Long time fans of progressive rock will have recognized the release of Marillion’s latest studio album, Less Is More. It is an epic acoustic re-creation of eleven of the group’s back catalog favorites. Go!, Out Of This World, The Space, Hard As Love, Quartz, Memory Of Water and This Is The 21st Century, flank four studio and two live bonus tracks. Still fronted by the extraordinary Steve Hogarth who joined the band following vocalist Fish’s era, the band have come to master the art of acoustics in the studio, with the songs exploring every inch of the speaker system upon listening. Always fun on headphones, Marillion never cease to amaze and tantalize the ears. Once again they continue to show unparalleled maturity in their music.

Spoon’s Transference is one of 2010’s most intriguing listens. Pulling and prodding with a unique sound all of its own; Spoon delivered a self-produced pop masterpiece.  Following their masterful breakthrough, Ga Ga Ga Ga Ga, Transference has the ability to keep the listener engaged with a mix of blatant grooving over eleven tracks that make repeat listening essential. In a day and age of here and gone song styles, Spoon have concocted a brew all of their own and can maintain time in the CD player.

Peter Wolf hasn’t missed a step when it comes to his solo career, around the world of the J. Geils Band. Midnight Souvenirs is his latest solo disc, released in early April and touts a wonderful blend of R&B and haunting storytelling that only Wolf can conceive. Following in the shadows of 2002’s Sleepless and 1998’s Fool’s Parade, the disc works with much thanks to Will Jennings--a Wolf writing collaborator who sparked the two previous albums as well.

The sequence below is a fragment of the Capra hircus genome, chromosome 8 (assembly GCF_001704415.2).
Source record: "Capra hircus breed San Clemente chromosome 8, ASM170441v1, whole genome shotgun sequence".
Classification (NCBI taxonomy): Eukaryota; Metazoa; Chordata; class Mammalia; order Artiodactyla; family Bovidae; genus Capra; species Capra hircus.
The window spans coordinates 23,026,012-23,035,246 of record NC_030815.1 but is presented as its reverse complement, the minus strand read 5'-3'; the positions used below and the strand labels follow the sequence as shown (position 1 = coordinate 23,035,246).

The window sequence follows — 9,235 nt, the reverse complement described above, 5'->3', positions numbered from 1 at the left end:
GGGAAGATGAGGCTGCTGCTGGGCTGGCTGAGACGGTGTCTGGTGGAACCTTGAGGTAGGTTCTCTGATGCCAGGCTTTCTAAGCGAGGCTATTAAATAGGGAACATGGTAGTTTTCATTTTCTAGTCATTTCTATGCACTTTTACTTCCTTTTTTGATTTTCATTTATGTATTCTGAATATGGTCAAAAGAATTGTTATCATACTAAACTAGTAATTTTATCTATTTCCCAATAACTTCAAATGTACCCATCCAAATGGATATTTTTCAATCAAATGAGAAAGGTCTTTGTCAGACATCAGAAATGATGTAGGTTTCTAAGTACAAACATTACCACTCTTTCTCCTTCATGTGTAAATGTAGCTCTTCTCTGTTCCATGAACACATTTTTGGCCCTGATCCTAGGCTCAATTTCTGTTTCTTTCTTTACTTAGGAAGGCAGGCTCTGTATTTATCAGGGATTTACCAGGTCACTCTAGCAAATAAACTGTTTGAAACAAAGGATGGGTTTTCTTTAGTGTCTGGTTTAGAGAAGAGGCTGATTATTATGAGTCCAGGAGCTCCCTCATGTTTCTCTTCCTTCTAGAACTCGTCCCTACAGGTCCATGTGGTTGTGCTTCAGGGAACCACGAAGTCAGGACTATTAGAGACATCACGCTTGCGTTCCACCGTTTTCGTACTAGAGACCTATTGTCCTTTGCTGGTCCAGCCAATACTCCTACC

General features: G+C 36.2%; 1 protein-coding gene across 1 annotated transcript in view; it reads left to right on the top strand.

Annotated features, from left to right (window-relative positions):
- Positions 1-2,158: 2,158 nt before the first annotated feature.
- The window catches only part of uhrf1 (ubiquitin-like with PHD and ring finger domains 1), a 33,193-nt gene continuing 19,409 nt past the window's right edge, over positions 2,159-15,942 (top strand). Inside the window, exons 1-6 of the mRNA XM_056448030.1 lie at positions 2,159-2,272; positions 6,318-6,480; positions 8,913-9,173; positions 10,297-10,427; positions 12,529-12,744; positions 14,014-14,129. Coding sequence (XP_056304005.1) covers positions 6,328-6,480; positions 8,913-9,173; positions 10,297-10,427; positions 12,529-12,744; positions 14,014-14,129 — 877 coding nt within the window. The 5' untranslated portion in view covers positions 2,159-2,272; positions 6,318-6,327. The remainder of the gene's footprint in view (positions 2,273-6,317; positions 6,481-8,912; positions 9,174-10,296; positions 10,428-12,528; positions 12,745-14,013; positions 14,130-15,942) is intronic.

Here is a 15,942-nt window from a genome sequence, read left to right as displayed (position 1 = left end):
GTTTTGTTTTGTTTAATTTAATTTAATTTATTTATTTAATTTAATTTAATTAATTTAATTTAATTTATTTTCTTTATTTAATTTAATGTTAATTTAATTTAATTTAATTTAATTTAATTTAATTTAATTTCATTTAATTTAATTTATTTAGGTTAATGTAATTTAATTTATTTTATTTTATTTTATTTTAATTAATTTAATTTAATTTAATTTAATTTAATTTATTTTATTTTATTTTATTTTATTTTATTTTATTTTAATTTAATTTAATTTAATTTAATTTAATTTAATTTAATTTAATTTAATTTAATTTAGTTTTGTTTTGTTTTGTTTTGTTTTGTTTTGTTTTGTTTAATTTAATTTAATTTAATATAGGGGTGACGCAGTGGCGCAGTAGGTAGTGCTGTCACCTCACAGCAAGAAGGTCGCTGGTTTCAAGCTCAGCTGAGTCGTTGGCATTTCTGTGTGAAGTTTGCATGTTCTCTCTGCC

While his solo releases are as sporadic as the handful of J. Geils reunions over the past few years, Wolf never lets anybody down and this disc has the making of one of the year’s best. Top it off with duets with Neko Case, Shelby Lynne, and Merle Haggard, and you have a classic recipe for success.

The Dave Rawlings Machine is rootsy and rocking! Who, you may ask? Gillian Welch’s right hand man has gone and flipped the marquee. With Welch backing Rawlings on this outing, the Machine has put out A Friend Of A Friend and it is a mighty nine-song epic.  Rawling’s vocals cry and sway like birds on the wing and with his main-woman next to him and it’s a vocal extravaganza. Even better is the instrumentation that turns on a dime from acoustic picking to all out wailing. The covers of Conor Oberst’s Method Acting into Neil Young’s Cortez The Killer is to die for. Rawlings listens and leads like no other front man can. This is truly an outstanding release and worthy of any music listener’s collection.